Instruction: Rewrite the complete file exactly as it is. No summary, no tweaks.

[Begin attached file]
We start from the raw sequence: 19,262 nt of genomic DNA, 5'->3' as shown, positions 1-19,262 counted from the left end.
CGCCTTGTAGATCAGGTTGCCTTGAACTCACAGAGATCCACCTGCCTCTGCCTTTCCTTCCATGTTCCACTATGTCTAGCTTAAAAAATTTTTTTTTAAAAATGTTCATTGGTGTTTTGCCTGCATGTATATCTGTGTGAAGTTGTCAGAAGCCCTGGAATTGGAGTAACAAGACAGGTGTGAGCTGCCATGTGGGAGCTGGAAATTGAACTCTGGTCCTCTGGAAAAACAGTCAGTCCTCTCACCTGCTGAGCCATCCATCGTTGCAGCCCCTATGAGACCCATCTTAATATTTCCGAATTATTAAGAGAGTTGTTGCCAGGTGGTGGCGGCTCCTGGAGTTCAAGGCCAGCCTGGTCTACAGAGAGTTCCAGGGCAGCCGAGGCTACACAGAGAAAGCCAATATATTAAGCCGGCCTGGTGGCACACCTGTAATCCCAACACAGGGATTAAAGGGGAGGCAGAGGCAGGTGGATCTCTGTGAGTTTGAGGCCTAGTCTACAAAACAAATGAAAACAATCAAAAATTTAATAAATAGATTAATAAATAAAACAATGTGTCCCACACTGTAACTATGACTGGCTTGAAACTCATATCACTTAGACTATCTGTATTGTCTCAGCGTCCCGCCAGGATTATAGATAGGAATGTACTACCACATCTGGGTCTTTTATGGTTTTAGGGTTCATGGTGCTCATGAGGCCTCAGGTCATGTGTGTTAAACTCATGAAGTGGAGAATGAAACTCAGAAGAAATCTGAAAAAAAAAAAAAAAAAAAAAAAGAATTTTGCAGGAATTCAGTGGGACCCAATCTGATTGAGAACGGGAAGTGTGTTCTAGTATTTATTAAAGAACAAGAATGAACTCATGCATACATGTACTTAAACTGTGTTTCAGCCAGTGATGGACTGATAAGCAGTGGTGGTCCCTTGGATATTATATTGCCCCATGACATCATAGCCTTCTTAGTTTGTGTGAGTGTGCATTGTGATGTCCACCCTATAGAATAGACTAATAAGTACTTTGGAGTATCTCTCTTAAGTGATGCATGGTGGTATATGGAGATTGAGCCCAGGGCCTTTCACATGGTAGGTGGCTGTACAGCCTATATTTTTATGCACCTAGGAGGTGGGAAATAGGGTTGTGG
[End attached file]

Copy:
We start from the raw sequence: 19,262 nt of genomic DNA, 5'->3' as shown, positions 1-19,262 counted from the left end.
CGCCTTGTAGATCAGGTTGCCTTGAACTCACAGAGATCCACCTGCCTCTGCCTTTCCTTCCATGTTCCACTATGTCTAGCTTAAAAAATTTTTTTTTAAAAATGTTCATTGGTGTTTTGCCTGCATGTATATCTGTGTGAAGTTGTCAGAAGCCCTGGAATTGGAGTAACAAGACAGGTGTGAGCTGCCATGTGGGAGCTGGAAATTGAACTCTGGTCCTCTGGAAAAACAGTCAGTCCTCTCACCTGCTGAGCCATCCATCGTTGCAGCCCCTATGAGACCCATCTTAATATTTCCGAATTATTAAGAGAGTTGTTGCCAGGTGGTGGCGGCTCCTGGAGTTCAAGGCCAGCCTGGTCTACAGAGAGTTCCAGGGCAGCCGAGGCTACACAGAGAAAGCCAATATATTAAGCCGGCCTGGTGGCACACCTGTAATCCCAACACAGGGATTAAAGGGGAGGCAGAGGCAGGTGGATCTCTGTGAGTTTGAGGCCTAGTCTACAAAACAAATGAAAACAATCAAAAATTTAATAAATAGATTAATAAATAAAACAATGTGTCCCACACTGTAACTATGACTGGCTTGAAACTCATATCACTTAGACTATCTGTATTGTCTCAGCGTCCCGCCAGGATTATAGATAGGAATGTACTACCACATCTGGGTCTTTTATGGTTTTAGGGTTCATGGTGCTCATGAGGCCTCAGGTCATGTGTGTTAAACTCATGAAGTGGAGAATGAAACTCAGAAGAAATCTGAAAAAAAAAAAAAAAAAAAAAAAGAATTTTGCAGGAATTCAGTGGGACCCAATCTGATTGAGAACGGGAAGTGTGTTCTAGTATTTATTAAAGAACAAGAATGAACTCATGCATACATGTACTTAAACTGTGTTTCAGCCAGTGATGGACTGATAAGCAGTGGTGGTCCCTTGGATATTATATTGCCCCATGACATCATAGCCTTCTTAGTTTGTGTGAGTGTGCATTGTGATGTCCACCCTATAGAATAGACTAATAAGTACTTTGGAGTATCTCTCTTAAGTGATGCATGGTGGTATATGGAGATTGAGCCCAGGGCCTTTCACATGGTAGGTGGCTGTACAGCCTATATTTTTATGCACCTAGGAGGTGGGAAATAGGGTTGTGG